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Tina Cook’s

jump masterclass!

June 2013 £3.25


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22/04/2013 16:17

The great


quiz How’s your riding theory? Test it with our quiz!


Which paces are each of these footfalls describing (left rein)?

A: Left hind, right fore together. Right hind, left fore together. B: Left hind, right hind, left fore, right fore. C: Right hind, left hind and right fore together, left fore. D: Left hind, left fore, right hind, right fore.


Which of these are not lateral movements?

A: Shoulder-in C: Side-on E: Full-pass


B: Leg-yield D: Half-pass F: Sideways-in

Which of these descriptions of the rider’s leg position is correct? A: The heel should be forced down so that it is lower than the toe. B: The rider should drop their weight down through the leg into the heel. C: The rider’s heel should be touching the girth.




a rider is in a school, and is riding clockwise, so that at every corner they turn to the right, is the rider on...

A: ... the right rein. B: ... the left rein. C: ... the open rein.

5A good rein contact is one where...

A: ... the rider rides without feeling the horse’s mouth with the reins. B: ... the rider’s hands move with the horse’s head and neck to maintain a constant contact. C: ... the rider’s hands do not move at all.


The rider’s elbows should...

A: ... stay at the rider’s side at all times. B: ... be supple to allow for the movement of the horse’s head and neck. C: ... should be so supple that they may move away from the rider’s sides.

should a rider look when he 7Where or she is schooling? A: Down at the horse or pony he or she is riding. B: Down at their hands to check they aren’t moving. C: Up and between the horse’s ears.

should a rider look when 8Where riding a course of jumps?

If a pony stops and refuses to 12 move, despite his rider urging him on, what is this called? A: Sapping. B: Nipping. C: Napping.

are the five stages of 13What jumping?

A: Approach, take-off, moment of stillness, freefall, landing. B: Take-off, leap, moment of suspension, landing, get away. C: Approach, take off, moment of suspension, landing, get away.

of these is the correct 14Which jumping position? A: Folding the upper body forward, arms following the movement of the horse’s head and neck, keeping a line from hip to heel. B: Folding the upper body forward, arms on top of the horse’s neck, knees in. C: Standing in the stirrups, looking down at the jump, gripping with the knees.

is meant by the term 15What independent seat? A: A rider who can ride without stirrups. B: A rider who does not depend on the reins for balance. C: A rider who can ride on their own.

A: Towards the next jump. B: At the jump they are jumping. C: It doesn’t matter.

A: On the right rein, the rider sits as the left shoulder comes towards them. B: On the right rein, the rider sits as the right shoulder comes towards them. C: On the right rein, it doesn’t matter when you sit.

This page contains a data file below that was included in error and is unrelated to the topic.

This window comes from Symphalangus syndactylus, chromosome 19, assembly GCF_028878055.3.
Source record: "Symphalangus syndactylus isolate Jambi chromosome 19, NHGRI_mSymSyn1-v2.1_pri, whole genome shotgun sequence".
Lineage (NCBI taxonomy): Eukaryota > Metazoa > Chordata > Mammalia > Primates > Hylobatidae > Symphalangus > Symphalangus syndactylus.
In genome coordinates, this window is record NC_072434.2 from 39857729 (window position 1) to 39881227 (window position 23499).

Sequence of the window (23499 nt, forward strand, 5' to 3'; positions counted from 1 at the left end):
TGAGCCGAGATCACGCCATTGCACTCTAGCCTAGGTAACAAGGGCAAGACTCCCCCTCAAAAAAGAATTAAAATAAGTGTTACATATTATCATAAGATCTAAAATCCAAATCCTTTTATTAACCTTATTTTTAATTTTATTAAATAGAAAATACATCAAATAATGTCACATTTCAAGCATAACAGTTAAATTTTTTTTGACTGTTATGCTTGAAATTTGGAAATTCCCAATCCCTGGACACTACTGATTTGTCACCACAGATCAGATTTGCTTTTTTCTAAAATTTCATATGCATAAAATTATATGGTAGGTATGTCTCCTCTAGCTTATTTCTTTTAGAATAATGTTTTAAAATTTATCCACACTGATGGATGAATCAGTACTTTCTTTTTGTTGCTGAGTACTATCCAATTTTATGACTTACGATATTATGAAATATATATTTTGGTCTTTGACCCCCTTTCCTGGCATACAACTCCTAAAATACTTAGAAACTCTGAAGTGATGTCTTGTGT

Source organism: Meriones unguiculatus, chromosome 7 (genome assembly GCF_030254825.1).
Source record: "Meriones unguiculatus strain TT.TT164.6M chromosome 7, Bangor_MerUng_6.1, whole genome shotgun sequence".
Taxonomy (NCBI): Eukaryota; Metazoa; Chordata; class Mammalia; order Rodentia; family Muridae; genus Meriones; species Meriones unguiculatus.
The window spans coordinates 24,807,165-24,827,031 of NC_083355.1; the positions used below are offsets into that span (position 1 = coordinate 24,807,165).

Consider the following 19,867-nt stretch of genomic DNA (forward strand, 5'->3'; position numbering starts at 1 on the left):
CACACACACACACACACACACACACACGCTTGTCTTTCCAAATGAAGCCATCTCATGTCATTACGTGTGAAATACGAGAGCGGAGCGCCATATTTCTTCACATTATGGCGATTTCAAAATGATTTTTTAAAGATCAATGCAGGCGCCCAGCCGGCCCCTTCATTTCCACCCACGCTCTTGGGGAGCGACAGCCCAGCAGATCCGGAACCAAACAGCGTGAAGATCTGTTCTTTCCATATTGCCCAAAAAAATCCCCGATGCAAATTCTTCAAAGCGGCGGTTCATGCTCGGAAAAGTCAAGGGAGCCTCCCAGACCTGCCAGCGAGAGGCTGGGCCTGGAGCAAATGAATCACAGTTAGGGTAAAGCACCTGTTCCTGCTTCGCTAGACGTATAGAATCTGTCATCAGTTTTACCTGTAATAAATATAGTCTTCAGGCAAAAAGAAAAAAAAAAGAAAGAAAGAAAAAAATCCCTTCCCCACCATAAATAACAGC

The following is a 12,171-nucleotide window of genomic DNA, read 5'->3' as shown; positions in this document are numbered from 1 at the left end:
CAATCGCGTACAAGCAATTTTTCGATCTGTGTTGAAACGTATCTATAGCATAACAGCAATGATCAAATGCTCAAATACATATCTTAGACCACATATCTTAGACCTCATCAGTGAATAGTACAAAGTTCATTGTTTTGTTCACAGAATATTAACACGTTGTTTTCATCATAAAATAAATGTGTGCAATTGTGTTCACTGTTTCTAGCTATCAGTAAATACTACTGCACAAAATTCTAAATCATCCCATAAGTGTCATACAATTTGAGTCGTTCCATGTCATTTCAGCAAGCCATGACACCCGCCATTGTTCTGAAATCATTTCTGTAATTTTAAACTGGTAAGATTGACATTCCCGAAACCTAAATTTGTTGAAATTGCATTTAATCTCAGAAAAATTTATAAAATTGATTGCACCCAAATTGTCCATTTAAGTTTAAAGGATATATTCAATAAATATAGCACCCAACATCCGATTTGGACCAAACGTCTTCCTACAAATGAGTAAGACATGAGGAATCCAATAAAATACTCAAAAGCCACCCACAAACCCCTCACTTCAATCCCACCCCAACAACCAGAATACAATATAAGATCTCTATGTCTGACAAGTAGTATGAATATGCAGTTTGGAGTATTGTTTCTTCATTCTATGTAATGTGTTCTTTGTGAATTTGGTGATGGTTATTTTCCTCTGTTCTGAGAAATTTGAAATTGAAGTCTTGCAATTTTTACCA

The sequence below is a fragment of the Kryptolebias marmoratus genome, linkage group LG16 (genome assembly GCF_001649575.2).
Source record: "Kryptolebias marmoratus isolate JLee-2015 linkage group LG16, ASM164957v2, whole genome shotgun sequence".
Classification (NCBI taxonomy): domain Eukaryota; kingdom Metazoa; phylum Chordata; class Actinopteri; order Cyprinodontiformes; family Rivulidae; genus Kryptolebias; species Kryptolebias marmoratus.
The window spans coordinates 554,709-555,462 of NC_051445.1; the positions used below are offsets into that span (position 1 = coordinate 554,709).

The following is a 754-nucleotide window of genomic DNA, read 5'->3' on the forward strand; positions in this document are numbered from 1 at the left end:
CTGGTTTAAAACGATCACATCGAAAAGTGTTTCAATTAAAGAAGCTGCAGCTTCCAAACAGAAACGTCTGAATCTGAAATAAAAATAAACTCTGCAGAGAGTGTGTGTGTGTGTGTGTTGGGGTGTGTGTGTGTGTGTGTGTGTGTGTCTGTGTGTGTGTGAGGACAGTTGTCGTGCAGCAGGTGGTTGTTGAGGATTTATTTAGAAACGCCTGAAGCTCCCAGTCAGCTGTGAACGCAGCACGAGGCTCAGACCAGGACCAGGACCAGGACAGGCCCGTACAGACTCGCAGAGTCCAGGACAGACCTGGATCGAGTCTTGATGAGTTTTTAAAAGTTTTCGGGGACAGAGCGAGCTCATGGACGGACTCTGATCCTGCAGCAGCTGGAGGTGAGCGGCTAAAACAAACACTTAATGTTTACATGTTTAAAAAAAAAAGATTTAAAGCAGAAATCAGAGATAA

As the rider asks for an upward 10 transition from walk to trot should he or she...

What’s your score? Uh-oh, it’s time to fess up! Give yourself a point for each correct answer (maximum 19 points). 1. A: Trot B: Gallop C: Canter D: Walk 2. C and F are not lateral movements! 3. B is correct. 4. A is correct. 5. B is correct. 6. B is correct. 7. C is correct. 8. A is correct. 9. A is correct. 10. A is correct. 11. B is correct. 12. C is correct. 13. C is correct. 14. A is correct. 15. B is correct.

is meant by being on the 9What corrrect diagonal at trot?

A: ... shorten the reins to ensure rein contact is not lost on transition? B: ... loosen the reins to allow the pony to make the transition? C: ... do nothing different with the reins.

of these statements is 11Which true? A: Spurs should be used by any rider on a lazy horse. B: Spurs should only be used by experienced riders to refine their aids. C: Spurs should be fitted so that they stick up.

How did you do? 0 – 8 points. Oh dear, not so hot. Never mind, think how much you’ve learned! 9 – 14 points. Well, not bad. Could be worse – could be better. But next time it will be! 15 – 19. Hey, you’re a Mastermind, get you! Brilliant result!


Next, it’s Louise and Ruby’s turn...


“Y ou need to try to get Ruby a bit rounder. I know she is very sensitive in her mouth but she must settle into a contact. The most important thing for you to focus on right now is keeping your hands still so that she can settle into a consistent contact. Slow the trot down, don’t tip forward and keep your leg there.” “When Ruby softens, don’t throw the reins to her, she needs the consistency in the contact.”


“Now that was naug hty. Ruby isn’t a baby and she shoul d know bette r. If you want to compete her at Novice level she need s to accept your aids, trot forwa rds and not spook! Okay, when you’re ready, trot over the wate r tray but be prepa red! She might take a big leap. Try to stay in balan ce and let the reins slip if you need to.”


3 Ruby spooks at the

film equipment and Louise nearly takes a tumble...

4 Ruby takes a huge

leap, just as JoJo did...